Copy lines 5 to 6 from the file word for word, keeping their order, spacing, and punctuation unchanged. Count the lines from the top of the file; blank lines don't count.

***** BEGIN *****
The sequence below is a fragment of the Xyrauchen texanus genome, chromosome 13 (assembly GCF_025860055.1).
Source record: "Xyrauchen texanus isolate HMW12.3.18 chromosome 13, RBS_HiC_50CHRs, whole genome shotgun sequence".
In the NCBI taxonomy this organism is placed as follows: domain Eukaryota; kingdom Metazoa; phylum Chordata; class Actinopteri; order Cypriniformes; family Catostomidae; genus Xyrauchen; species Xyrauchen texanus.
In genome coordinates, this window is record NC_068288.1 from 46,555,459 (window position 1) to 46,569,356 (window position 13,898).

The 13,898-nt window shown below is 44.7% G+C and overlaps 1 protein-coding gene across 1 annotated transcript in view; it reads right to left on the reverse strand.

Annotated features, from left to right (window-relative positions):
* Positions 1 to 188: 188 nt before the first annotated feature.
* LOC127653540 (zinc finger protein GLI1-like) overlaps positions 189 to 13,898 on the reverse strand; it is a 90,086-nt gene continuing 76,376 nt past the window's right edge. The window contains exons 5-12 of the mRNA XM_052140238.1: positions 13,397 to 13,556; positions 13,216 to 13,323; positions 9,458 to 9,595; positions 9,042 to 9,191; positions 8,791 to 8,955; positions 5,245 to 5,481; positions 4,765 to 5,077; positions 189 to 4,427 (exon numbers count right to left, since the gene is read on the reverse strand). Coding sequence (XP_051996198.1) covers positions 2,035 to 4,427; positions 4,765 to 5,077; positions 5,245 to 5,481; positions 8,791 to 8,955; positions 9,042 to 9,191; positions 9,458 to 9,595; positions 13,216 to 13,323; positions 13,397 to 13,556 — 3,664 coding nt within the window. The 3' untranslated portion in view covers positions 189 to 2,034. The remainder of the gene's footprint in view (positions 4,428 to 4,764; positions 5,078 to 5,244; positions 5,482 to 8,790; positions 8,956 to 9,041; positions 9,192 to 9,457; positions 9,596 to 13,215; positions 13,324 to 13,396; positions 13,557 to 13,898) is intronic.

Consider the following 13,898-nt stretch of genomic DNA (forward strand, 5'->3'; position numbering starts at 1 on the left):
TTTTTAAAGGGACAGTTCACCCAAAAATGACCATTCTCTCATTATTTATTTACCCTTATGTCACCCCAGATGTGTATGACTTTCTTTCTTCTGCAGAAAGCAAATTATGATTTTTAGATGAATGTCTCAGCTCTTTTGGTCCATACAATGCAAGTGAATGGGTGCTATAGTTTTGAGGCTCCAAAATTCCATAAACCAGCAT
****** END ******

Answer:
The 13,898-nt window shown below is 44.7% G+C and overlaps 1 protein-coding gene across 1 annotated transcript in view; it reads right to left on the reverse strand.

Annotated features, from left to right (window-relative positions):